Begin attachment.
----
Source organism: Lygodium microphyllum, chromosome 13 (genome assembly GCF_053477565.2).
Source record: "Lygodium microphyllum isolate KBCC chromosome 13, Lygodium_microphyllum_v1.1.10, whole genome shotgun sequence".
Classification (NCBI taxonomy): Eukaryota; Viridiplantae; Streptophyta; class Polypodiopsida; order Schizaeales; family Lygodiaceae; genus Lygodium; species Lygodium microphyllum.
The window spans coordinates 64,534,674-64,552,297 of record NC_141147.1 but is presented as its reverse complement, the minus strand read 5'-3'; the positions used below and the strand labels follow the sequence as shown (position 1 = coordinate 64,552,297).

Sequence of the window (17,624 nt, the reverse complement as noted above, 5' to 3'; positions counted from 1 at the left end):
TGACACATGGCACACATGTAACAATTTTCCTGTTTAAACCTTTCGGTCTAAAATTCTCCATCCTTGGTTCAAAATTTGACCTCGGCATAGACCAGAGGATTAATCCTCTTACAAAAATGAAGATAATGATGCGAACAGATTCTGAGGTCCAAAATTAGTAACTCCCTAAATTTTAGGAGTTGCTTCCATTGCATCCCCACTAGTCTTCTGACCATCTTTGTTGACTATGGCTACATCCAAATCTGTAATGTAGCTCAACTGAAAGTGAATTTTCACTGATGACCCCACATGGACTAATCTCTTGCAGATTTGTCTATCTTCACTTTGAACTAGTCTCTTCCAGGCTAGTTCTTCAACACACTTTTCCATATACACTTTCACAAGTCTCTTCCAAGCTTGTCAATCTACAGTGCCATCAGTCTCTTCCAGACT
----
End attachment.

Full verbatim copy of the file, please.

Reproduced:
Source organism: Lygodium microphyllum, chromosome 13 (genome assembly GCF_053477565.2).
Source record: "Lygodium microphyllum isolate KBCC chromosome 13, Lygodium_microphyllum_v1.1.10, whole genome shotgun sequence".
Classification (NCBI taxonomy): Eukaryota; Viridiplantae; Streptophyta; class Polypodiopsida; order Schizaeales; family Lygodiaceae; genus Lygodium; species Lygodium microphyllum.
The window spans coordinates 64,534,674-64,552,297 of record NC_141147.1 but is presented as its reverse complement, the minus strand read 5'-3'; the positions used below and the strand labels follow the sequence as shown (position 1 = coordinate 64,552,297).

Sequence of the window (17,624 nt, the reverse complement as noted above, 5' to 3'; positions counted from 1 at the left end):
TGACACATGGCACACATGTAACAATTTTCCTGTTTAAACCTTTCGGTCTAAAATTCTCCATCCTTGGTTCAAAATTTGACCTCGGCATAGACCAGAGGATTAATCCTCTTACAAAAATGAAGATAATGATGCGAACAGATTCTGAGGTCCAAAATTAGTAACTCCCTAAATTTTAGGAGTTGCTTCCATTGCATCCCCACTAGTCTTCTGACCATCTTTGTTGACTATGGCTACATCCAAATCTGTAATGTAGCTCAACTGAAAGTGAATTTTCACTGATGACCCCACATGGACTAATCTCTTGCAGATTTGTCTATCTTCACTTTGAACTAGTCTCTTCCAGGCTAGTTCTTCAACACACTTTTCCATATACACTTTCACAAGTCTCTTCCAAGCTTGTCAATCTACAGTGCCATCAGTCTCTTCCAGACT